The Real "Doctor Doom" Is Back And He's Gloomy

Who is the real “Doctor Doom?”

Henry Kaufman, President of Henry Kaufman and Company, Inc., speaks at the December 10, 2008.
REUTERS/Brendan McDermid

Why, it is none other than Henry Kaufman, former chief economist at Salomon Brothers, after a long repose out of the limelight. Not only is he back, but he is loaded for bear … he ”…Sees Danger in the Markets and Economy.” (you need WSJ or Barron’s subscription to view). Who better than Barron’s columnist Randall Forsyth to point out this old, but not forgotten market maven. My guess is most people reading this post will not remember Kaufman. I was 29 in 1975. Kaufman had been an investment fixture since early in the 70s … prominent as a forecaster of much higher inflation and interest rates. The Street absolutely hung on his every word. He was the original Dr. Doom, not to be confused with his more contemporary namesakes, Marc Faber or Nouriel Roubini.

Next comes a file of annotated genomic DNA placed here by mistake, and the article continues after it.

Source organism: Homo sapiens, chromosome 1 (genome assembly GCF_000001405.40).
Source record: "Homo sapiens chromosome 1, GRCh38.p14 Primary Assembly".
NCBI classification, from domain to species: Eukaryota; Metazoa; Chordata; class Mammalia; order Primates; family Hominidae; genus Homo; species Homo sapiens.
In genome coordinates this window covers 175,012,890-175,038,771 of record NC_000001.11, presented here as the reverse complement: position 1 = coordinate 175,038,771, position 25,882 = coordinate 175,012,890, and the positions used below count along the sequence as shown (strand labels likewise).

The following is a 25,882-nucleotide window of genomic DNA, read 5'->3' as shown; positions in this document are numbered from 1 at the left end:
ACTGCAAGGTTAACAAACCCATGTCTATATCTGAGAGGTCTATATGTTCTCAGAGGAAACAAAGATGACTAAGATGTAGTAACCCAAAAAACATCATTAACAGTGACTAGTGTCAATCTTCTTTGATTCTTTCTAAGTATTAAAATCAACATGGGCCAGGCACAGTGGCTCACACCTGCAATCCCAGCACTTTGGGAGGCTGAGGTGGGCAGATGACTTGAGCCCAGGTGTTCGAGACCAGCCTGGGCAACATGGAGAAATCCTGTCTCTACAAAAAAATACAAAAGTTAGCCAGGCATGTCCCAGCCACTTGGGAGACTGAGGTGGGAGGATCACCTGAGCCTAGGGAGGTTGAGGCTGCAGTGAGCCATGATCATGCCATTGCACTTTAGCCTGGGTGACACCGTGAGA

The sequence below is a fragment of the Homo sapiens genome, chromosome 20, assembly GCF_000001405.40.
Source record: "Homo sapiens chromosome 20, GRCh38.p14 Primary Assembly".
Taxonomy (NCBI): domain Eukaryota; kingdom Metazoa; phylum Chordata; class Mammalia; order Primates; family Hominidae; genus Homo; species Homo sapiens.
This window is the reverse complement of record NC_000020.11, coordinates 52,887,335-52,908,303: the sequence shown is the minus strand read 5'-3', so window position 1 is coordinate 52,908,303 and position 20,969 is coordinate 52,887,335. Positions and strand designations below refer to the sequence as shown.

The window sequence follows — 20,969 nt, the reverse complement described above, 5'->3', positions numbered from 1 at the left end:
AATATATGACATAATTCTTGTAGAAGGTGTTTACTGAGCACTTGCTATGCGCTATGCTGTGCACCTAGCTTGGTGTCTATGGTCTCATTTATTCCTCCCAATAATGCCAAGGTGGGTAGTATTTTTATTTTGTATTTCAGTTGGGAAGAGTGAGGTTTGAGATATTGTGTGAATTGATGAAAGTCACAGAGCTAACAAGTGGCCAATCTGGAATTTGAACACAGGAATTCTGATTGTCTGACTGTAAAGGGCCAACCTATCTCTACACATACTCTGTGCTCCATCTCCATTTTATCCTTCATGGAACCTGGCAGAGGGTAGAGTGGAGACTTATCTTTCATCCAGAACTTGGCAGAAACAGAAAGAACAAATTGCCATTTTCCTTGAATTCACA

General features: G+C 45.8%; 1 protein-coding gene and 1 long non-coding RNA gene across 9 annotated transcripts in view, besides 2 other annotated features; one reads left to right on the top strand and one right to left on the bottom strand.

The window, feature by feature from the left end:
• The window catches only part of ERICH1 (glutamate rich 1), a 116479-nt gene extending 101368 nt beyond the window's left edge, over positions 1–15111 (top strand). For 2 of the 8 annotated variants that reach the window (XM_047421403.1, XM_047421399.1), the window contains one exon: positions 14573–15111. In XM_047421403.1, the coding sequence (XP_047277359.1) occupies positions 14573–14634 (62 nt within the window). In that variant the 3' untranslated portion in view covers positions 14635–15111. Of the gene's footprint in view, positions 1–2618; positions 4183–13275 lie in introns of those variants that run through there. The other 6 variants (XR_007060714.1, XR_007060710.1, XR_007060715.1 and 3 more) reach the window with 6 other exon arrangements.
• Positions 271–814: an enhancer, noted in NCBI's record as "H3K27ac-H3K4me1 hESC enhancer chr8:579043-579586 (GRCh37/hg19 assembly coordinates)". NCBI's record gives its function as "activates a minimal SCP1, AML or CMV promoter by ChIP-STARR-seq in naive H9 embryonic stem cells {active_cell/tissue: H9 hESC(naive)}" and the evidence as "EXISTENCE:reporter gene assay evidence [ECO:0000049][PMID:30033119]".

The secular bear market that took hold of the index in 1966  (near  DJIA 1000) bottomed in the fall of 1974 breaking below 600 on the industrials for a brief period. The Dow over the next five years gained more than 50%, closing 1980  at 963.59. This was all during a period of rising inflation and interest rates. The ‘bond vigilantes,’ because of inflation and government deficits (minuscule compare to anything we are experiencing today), were constant sellers of fixed income securities. Henry Kaufman was leading the posse. Inflation kept running in part due to exogenous factors, in particular sharply rising energy prices and concomitant rising inflationary expectations. Even though the market had risen 50% off the lows the bearish narrative continued loud and clear.

Paul Volcker, 1986
M. Reinstein, Almay

That bearish narrative never vanished but the interest rates and inflation expectation did when the Fed chair Paul Volcker took rates thru the roof. The 10 year Treasury traded to a 15.84% yield in 1981. The US entered a recession  because the Fed aggressively move to slow the economy by raising rates. Inflation fever broke and the 10-year began the long and arduous path to the 4/10 of 1 percent yield that we saw last spring. Henry Kaufman turned positive on bonds August 17, 1982.  That day the Dow surged 28.81 points to close at 831.24.  The rest is history.

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Disclaimer: The information presented here represents my own opinions and does not contain recommendations for any particular investment or securities. I may, from time to time, mention certain ...

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